The anonymity pandemic
For around 45 years I’ve been broadcasting and writing in New Zealand. My occasionally forcefully expressed liberal/left opinions have over that time attracted both agreement and disagreement, approval and condemnation, sometimes deserved, sometimes not.
Rob Muldoon used to refer to himself as ‘a counterpuncher’, adding that he always hit his opponent back harder than his opponent had hit him. I like both the term and the approach and readers of this blog will know my responses to critical comments can range from reasonable disagreement to dismissive rejection to outright cruelty. I generally regret the outright cruelty and have been known to apologise for it when taken to task.
But, whatever my faults, I have at least always put my name to my opinions. In those 45 years I have never said or written anything anonymously or hidden behind an alias or nom de plume.
There are of course occasions in which anonymity is prudent and justifiable. But the commonest reason for not putting one’s name to one’s opinions is not having the courage of one’s convictions – cowardice. And nowhere is this more evident than in comments on blog posts where opinions are rarely expressed under the writer’s own name.
Such anonymity is still generally unacceptable in letters to the editors of newspapers and magazines. When a correspondent’s name is ‘withheld by request’ it is normally because publication of the name could cause distress or harm to the writer, their associates or family.
Talk-back radio opened the floodgates of anonymous comment. Vetting of callers is nigh on impossible and token at best. The ‘seven second delay’, intended to prevent the broadcast of obscene language or defamatory statements, is beyond useless. The boundaries of what is acceptable on radio talkback range from the anodyne to the intemperate to the inflammatory to the vile, the most rabid being temptingly good for ratings. And none of these callers, whom we and the programme hosts know only by what may or may not be their real first names, are or can be held accountable for what they say.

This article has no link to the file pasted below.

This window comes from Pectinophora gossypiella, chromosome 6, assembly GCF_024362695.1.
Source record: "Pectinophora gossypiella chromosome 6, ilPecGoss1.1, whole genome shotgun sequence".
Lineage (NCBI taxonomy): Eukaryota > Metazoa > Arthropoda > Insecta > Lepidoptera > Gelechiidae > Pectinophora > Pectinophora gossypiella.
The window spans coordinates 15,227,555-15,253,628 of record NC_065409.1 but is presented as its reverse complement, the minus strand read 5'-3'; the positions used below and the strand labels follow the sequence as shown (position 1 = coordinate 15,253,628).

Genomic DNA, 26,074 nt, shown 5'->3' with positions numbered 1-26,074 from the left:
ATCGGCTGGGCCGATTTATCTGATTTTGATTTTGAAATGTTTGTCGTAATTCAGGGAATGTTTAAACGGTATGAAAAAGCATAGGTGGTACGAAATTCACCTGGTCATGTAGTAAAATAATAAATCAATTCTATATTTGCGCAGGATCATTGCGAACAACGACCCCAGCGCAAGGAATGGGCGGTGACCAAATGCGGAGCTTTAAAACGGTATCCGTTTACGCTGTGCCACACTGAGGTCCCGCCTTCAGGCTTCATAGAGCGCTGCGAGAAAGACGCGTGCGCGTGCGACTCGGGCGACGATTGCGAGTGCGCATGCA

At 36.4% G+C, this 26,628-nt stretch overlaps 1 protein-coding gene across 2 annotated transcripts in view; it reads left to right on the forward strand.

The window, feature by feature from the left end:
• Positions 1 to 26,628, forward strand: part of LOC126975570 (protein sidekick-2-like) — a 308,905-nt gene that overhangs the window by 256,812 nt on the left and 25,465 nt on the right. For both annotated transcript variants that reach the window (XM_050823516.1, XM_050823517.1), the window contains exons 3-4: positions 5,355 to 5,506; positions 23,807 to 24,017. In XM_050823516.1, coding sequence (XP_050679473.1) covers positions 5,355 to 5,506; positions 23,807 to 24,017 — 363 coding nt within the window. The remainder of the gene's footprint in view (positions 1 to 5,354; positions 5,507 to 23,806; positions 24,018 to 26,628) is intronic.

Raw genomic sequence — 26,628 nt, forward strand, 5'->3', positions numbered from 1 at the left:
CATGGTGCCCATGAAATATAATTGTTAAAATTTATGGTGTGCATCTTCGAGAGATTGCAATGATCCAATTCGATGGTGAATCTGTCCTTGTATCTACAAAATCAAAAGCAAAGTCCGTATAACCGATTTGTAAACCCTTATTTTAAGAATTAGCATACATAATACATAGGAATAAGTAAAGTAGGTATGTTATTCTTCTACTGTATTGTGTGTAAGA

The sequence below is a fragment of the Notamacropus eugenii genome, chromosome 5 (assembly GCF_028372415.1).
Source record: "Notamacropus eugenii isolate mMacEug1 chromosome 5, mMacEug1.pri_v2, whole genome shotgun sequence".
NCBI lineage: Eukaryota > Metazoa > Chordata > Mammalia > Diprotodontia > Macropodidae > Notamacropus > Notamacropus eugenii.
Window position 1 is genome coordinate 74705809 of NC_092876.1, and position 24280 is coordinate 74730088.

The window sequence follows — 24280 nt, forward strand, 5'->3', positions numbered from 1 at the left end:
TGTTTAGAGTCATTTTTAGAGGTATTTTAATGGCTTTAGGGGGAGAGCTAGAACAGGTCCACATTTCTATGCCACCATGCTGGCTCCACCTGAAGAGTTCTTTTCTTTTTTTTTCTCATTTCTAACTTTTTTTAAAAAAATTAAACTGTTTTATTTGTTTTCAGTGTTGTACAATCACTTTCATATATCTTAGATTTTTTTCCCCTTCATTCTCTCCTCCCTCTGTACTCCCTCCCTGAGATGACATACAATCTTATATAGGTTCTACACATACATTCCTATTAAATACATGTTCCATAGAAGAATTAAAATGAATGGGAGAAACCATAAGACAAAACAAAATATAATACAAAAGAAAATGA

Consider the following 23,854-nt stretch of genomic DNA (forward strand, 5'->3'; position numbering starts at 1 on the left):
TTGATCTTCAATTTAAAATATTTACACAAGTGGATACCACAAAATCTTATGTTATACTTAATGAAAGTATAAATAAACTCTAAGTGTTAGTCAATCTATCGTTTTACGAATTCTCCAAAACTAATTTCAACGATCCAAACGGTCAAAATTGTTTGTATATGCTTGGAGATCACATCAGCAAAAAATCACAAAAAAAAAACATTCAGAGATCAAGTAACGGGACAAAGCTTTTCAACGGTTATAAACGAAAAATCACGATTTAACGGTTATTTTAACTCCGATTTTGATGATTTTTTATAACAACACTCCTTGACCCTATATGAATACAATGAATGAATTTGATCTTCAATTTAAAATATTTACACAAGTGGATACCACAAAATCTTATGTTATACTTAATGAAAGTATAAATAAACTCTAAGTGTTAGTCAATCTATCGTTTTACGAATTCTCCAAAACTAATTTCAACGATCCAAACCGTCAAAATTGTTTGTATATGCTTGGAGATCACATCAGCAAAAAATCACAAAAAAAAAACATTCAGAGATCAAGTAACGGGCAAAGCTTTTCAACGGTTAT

Could anything be worse? Well, radio does not have the permanence of print. And the print equivalent of talkback is the blog and the readers’ comments which follow it. In theory the blogger can ‘moderate’ those comments and decline to publish anything untrue, offensive, gross or defamatory. But with the more successful blogs attracting many hundreds of comments every day, it’s unlikely that much careful reading, let alone judgement of their contents is involved. On the contrary, the writers of these blogs appear to regard the unrestricted freedom of their anonymous correspondents to say what they want, in whatever way they want, as a healthy expression of democracy. But it is, in my submission, a democracy of the gutless whose commonest weapon is abuse hurled from behind the ramparts of their anonymity.
Could anything be worse? Well yes. More contemptible by far than the anonymous correspondent is the anonymous blogger, particularly in a democracy like New Zealand where freedom of speech is limited only by the laws of defamation. Such lack of spine contrasts starkly with the courage of those anonymous bloggers and pamphleteers who are the advocates of freedom and democracy in totalitarian societies.
Can I put my money where my mouth is? Well, perhaps not entirely.
If you want to have a comment published on this my, you have to supply an email address [NBR allows fully anonymous comments, which are reviewed by NBR staff before being published - Editor]. This gives me at least some idea of who you are. I can, for example, write directly to you. In that sense, noone who offers a comment on this site is entirely anonymous.
But most correspondents write under an alias or nom de plume. Though the more regular become familiar and in a sense ‘recognisable’, the fact remains that you, the reader of this blog, have no idea who they are.
A few brave souls write under their real names.
Those who don’t will no doubt object to being accused of not having the courage of their convictions, let alone of cowardice.
They will think the accusation unfair, arguing perhaps that they merely wish to protect their privacy and are entitled to do so.
They can rest easy. I don’t intend to change the rules. But I would be interested to know how each person who comments on this site without stating unambiguously who they are, justifies that position. Feel free.
Media trainer and commentator Dr Brian Edwards blogs at Brian Edwards Media.